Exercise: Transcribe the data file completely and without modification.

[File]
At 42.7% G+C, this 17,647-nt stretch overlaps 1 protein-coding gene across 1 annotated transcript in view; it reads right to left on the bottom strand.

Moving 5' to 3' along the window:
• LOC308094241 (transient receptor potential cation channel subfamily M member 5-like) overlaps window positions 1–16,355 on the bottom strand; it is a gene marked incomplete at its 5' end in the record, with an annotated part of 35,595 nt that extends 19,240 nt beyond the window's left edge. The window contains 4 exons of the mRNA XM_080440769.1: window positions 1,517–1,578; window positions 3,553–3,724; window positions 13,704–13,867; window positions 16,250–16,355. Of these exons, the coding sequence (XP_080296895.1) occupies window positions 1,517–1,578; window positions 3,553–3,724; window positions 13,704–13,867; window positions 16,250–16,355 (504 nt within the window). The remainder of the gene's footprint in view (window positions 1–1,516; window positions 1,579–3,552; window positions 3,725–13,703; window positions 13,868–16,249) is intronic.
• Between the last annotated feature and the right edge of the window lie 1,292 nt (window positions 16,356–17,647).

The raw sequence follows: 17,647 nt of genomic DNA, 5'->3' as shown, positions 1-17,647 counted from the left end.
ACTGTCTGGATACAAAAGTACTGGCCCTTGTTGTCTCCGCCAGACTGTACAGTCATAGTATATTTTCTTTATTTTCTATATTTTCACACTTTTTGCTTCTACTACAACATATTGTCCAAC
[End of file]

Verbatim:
At 42.7% G+C, this 17,647-nt stretch overlaps 1 protein-coding gene across 1 annotated transcript in view; it reads right to left on the bottom strand.

Moving 5' to 3' along the window:
• LOC308094241 (transient receptor potential cation channel subfamily M member 5-like) overlaps window positions 1–16,355 on the bottom strand; it is a gene marked incomplete at its 5' end in the record, with an annotated part of 35,595 nt that extends 19,240 nt beyond the window's left edge. The window contains 4 exons of the mRNA XM_080440769.1: window positions 1,517–1,578; window positions 3,553–3,724; window positions 13,704–13,867; window positions 16,250–16,355. Of these exons, the coding sequence (XP_080296895.1) occupies window positions 1,517–1,578; window positions 3,553–3,724; window positions 13,704–13,867; window positions 16,250–16,355 (504 nt within the window). The remainder of the gene's footprint in view (window positions 1–1,516; window positions 1,579–3,552; window positions 3,725–13,703; window positions 13,868–16,249) is intronic.
• Between the last annotated feature and the right edge of the window lie 1,292 nt (window positions 16,356–17,647).

The raw sequence follows: 17,647 nt of genomic DNA, 5'->3' as shown, positions 1-17,647 counted from the left end.
ACTGTCTGGATACAAAAGTACTGGCCCTTGTTGTCTCCGCCAGACTGTACAGTCATAGTATATTTTCTTTATTTTCTATATTTTCACACTTTTTGCTTCTACTACAACATATTGTCCAAC